That extra ammo will very much come in handy too, since the game is just as much about cave crawling as it is about fast paced firefights. Early on, you’ll have nothing but a pistol and some context sensitive melee attacks at your disposal, but like many games in this genre, unlocking gear and leveling up will provide more flexibility during combat. Simply shooting or punching foes is always an option, but the environmental hazards blended with the advanced abilities and weapons you’ll acquire heavily encourage a more creative approach. Running into a room, grapple hooking to the ceiling while raining down foam and missiles on enemies, only to top it off by Sparta kicking a guy into an incinerator, is just one adrenaline-fueled way to deal with an encounter. The mix of 2D and 3D shooting makes for an interesting approach both in gameplay and presentation, but there are a few instances where aiming between both dimensions can be fickle, resulting in some frustrating fights. The game has a fair number of boss fights, but other than two very specific ones, most of these boil down to shoot this thing a lot or get behind it and shoot it significantly less. It’s far from a deal breaker, but considering the game’s focus on creative problem solving in its other areas, it would have been nice to see this translate into the bosses more as well.
The technical side can be a mixed bag. The graphic upgrade isn’t much of a leap from last gen, mainly pertaining to lighting and possibly particle effects, but overall its presentation is as serviceable as it was before. The drab and dark aesthetics of the world aren’t what I’d describe as eye candy, but it certainly works with the tone and setting of the game. The design of the facility and soldiers is very reminiscent of Metal Gear Solid, particularly that of Shadow Moses, with its claustrophobic corridors, futuristic appearance and, of course, the armored mechs themselves. The frame rate can take some dips during heavy action, and there were a handful of times where simply switching screens caused some slowdown, but never to the point of completely ruining any enjoyment to be had. The rag doll physics that kick in after enemies are killed can go crazy sometimes, but this is far more amusing than detrimental. The controls generally work pretty well, but, like I stated, the 3D shooting can be a chore, and some of the platforming occasionally feels imprecise, such as wall jumping or climbing. The game relies more on ambiance than actual music but the overall sound mix is good and provides atmosphere. Gun and explosion effects pack an audible punch, especially with surround sound.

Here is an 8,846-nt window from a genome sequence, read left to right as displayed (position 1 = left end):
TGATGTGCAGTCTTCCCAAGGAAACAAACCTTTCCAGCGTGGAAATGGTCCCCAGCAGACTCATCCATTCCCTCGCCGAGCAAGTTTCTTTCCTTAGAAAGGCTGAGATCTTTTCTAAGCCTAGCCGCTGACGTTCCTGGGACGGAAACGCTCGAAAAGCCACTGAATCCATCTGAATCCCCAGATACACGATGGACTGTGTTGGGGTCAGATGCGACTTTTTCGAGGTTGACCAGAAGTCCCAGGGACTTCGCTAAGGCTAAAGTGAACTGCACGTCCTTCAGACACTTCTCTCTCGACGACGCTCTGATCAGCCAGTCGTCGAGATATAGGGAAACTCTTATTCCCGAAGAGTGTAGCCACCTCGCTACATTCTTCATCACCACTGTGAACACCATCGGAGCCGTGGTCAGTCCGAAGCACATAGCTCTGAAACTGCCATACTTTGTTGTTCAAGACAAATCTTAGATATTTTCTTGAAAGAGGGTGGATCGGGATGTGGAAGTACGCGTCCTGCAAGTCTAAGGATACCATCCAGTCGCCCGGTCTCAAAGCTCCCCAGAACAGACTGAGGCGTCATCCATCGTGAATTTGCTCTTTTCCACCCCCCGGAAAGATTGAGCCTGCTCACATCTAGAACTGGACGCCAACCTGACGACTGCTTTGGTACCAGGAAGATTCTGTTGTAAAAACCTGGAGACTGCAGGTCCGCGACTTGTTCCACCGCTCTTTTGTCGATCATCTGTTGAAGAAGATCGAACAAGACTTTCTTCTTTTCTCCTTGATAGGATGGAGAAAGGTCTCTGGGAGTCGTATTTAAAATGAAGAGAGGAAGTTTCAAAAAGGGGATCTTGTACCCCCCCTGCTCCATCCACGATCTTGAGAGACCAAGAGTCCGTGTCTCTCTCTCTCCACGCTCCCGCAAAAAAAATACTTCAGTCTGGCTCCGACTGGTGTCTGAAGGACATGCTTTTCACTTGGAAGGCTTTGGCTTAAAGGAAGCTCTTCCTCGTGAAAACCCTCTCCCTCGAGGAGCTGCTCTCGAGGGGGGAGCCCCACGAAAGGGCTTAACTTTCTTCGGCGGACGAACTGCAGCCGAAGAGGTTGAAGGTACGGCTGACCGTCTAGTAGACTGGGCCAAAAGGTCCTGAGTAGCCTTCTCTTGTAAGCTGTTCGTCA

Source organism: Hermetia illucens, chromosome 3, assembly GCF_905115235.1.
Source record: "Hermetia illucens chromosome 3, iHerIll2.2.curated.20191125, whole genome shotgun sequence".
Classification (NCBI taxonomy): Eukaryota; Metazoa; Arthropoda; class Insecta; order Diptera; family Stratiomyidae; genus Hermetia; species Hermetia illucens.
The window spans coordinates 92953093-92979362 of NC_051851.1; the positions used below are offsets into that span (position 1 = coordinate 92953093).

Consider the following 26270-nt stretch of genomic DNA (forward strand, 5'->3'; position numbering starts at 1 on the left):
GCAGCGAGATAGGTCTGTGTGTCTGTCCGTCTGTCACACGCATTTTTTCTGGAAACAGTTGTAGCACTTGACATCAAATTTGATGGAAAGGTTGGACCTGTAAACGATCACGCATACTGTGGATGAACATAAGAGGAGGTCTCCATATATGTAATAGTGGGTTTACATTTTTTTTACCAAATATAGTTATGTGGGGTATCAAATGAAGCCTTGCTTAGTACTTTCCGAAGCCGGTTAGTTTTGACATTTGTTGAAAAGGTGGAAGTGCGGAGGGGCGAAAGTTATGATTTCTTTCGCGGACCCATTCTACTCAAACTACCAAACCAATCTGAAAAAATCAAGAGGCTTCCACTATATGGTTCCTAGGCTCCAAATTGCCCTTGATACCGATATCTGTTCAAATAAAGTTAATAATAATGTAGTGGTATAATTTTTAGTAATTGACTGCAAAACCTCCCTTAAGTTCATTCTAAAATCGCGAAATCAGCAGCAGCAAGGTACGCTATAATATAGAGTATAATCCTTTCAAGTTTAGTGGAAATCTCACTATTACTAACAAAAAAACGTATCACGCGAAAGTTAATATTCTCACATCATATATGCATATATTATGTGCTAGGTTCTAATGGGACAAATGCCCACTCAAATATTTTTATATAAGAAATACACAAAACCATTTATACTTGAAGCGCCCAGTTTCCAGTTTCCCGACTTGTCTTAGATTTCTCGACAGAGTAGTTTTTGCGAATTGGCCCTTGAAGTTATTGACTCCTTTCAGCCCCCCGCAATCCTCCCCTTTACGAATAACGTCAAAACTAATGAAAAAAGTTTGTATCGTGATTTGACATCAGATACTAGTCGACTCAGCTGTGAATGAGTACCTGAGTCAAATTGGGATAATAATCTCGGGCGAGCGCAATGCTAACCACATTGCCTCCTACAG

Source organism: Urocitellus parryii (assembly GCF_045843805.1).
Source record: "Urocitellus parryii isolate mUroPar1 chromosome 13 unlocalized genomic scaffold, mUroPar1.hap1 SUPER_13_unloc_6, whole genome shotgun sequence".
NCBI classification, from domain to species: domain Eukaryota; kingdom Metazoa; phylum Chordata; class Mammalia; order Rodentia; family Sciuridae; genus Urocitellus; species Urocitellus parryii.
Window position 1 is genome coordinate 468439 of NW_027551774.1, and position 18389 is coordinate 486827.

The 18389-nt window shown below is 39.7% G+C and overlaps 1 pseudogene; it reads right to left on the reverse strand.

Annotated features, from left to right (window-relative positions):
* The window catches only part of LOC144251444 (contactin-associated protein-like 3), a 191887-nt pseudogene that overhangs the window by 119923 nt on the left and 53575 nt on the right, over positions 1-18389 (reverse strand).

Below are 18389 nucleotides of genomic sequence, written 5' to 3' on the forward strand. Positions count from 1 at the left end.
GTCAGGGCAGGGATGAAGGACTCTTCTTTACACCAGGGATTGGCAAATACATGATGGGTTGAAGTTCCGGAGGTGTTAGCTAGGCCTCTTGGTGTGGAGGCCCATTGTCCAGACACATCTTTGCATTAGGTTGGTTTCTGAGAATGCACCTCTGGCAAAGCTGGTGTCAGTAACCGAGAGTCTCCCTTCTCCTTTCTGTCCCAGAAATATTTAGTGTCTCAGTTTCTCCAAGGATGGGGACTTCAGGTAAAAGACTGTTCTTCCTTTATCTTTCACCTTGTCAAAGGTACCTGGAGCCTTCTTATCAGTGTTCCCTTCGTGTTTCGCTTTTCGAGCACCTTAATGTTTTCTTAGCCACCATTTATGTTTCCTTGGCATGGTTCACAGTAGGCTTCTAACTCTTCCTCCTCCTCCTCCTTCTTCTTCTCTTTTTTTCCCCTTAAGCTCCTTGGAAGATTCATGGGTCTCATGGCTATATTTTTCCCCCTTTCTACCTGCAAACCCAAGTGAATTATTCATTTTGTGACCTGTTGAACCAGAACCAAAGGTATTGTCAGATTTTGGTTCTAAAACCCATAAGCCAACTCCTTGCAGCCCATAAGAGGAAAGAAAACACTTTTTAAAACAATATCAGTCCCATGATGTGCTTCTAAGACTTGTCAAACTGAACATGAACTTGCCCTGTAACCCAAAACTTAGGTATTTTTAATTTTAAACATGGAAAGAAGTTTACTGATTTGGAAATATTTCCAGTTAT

With all that said, I guess the burning question is, if you’ve played the original, is Shadow Complex Remastered worth your time and money? The short answer is no, not really. If you enjoyed it the first time but didn’t see yourself playing through it again for speed-runs or leisure, then you’ll want to opt out of this release. However, if you found replaying the main adventure a worthwhile endeavor and like plotting out different ways to complete the game or tackling its challenge mode, it earns the $15.00 it asks for admission. Now, if you’ve never played the game before but enjoy this style of gameplay, I can safely say, trying it out is hardly a complex decision.